Do You Consent? Do You Consent? Do You Consent?

Consent to Search Car in TexasToday, the Texas Court of Criminal Appeals released Meekins v. State, a case out of Lubbock County wherein the issue for appellate review was whether that State proved by clear and convincing evidence that Appellant had consented to a search of his vehicle.

At a pre-trial hearing to determine whether the drugs found during the search should be suppressed, the trial court ruled that Appellant’s consent to search was given knowingly and voluntarily. The court, therefore, refused to suppress the evidence. Here’s the evidence on which the trial court based its ruling:

After officers pulled Appellant over for failing to signal a turn, the following exchange occurred between Appellant and the officer while the officer talked to Appellant through the driver’s side window:

Officer: You don’t have anything illegal in the vehicle, no weapons or anything like that?

Appellant: No

Officer: You don’t mind if we take a look?

Appellant: (Inaudible) Look in the car or what?

Officer: Yeah.

Appellant: I don’t have anything.

Officer: Okay. You don’t mind if I look? It’s yes or no, bud.

Appellant: What do you think?

Officer: What do I think?

Appellant: Yeah.

Officer: I’m asking you to look in the car.

Appellant: (Inaudible)

Officer: Don’t reach around, bud, just in case you got a gun.

Appellant: I ain’t got no gun or nothing.

Officer: You don’t mind if we look?

Appellant: I just…(inaudible) That it (inaudible).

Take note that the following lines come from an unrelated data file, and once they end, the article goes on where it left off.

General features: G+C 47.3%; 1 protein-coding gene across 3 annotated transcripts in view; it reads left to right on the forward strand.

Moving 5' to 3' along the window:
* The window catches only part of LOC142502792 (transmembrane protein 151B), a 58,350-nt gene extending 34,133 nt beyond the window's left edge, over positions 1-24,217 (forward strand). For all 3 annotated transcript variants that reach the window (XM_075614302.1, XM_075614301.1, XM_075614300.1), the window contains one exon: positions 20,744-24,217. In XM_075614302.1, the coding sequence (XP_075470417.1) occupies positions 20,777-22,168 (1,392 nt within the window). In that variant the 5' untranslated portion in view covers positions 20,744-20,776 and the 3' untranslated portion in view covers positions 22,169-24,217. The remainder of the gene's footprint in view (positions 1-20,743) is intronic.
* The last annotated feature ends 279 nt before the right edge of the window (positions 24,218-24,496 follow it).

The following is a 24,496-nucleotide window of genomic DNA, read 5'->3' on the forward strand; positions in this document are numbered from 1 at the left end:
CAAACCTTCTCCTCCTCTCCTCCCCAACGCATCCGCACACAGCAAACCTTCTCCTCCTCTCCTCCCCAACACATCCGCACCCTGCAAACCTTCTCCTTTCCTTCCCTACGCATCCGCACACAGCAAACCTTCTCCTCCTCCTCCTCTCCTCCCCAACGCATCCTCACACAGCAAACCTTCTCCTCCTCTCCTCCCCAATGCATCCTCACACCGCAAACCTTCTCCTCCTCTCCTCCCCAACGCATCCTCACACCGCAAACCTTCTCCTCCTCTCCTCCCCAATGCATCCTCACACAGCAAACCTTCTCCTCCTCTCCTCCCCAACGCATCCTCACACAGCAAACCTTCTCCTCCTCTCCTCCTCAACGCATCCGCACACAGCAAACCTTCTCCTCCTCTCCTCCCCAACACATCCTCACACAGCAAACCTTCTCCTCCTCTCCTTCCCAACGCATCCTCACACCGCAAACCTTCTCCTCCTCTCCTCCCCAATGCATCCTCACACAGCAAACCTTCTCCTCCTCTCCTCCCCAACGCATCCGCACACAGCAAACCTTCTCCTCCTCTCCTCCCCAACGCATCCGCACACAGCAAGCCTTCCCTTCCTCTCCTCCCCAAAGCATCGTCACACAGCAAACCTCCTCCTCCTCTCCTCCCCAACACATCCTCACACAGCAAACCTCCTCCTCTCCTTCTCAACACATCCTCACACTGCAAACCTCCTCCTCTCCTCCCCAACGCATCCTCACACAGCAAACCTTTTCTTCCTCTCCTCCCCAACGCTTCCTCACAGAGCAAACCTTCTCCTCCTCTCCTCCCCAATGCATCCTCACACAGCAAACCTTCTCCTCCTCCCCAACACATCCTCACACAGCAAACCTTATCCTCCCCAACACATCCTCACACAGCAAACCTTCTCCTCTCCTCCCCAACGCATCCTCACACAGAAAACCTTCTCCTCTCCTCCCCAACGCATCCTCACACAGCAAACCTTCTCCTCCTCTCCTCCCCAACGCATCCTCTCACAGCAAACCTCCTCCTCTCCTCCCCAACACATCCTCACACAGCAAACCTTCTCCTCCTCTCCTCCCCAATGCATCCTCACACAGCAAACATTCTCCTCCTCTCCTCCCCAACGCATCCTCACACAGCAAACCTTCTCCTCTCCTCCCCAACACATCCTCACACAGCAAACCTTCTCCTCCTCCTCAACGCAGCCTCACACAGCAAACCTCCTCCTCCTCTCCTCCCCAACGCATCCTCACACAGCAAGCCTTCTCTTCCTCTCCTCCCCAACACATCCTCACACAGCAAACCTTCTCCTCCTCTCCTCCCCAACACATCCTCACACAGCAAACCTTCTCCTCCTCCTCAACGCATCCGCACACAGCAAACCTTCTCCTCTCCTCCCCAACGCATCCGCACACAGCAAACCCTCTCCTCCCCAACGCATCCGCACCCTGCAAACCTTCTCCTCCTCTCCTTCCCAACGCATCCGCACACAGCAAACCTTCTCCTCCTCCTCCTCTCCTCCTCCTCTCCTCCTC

Officer: Okay.

Appellant: (Inaudible)

Officer: I’m asking if I can look in the vehicle. It’s yes or no.

Appellant: (Inaudible)

Officer: Is there anything else you might have? You seem a little nervous, you know what I’m saying? You’re making me nervous.

Appellant: I ain’t nervous.

Officer: Okay. Do you have anything illegal in your vehicle?

Appellant: No.

Officer: Okay. Do you mind if I look?

Appellant: I guess.

After that, the officer, believing he has been given consent, ordered Appellant to exit the vehicle. Ultimately the officer found the contraband (marijuana) in Appellant’s pocket.

The 7th District Court of Appeals (Amarillo) reversed the trial court’s ruling, holding that “the State failed to clearly and convincingly prove that Appellant granted the officer positive, unequivocal, and voluntary consent to search his car.”

In an opinion written by Judge Cochran, the CCA now reverses. Upholding the trial court’s original ruling, the CCA relied on the “totality of the circumstances” and the deference given the trial court to make factual. The CCA noted, however, that this was a close case and that if the trial judge had found that the consent was not voluntary, they would have upheld that factual finding as well.

Dissenting, Judge Meyers joined by Judge Price, states:

I certainly do not know what is clear and convincing about appellant’s alleged consent. Although the majority gives lip service to the applicable rule, the majority misapplies it because these facts are anything but clear and convincing.

The dissent goes on the state that because Appellant’s words and actions demonstrate evasiveness and reluctance rather than positive, unequivocal consent, the evidence should have been suppressed.

This case shows how important it is to fight (and win) suppression motions at the trial level. An appellate lawyer can only do so much against the mountain of deference the appellate courts give the original fact finder’s decision. As the CCA noted in this case – if the trial court had gone the other way, they would have held that way too.

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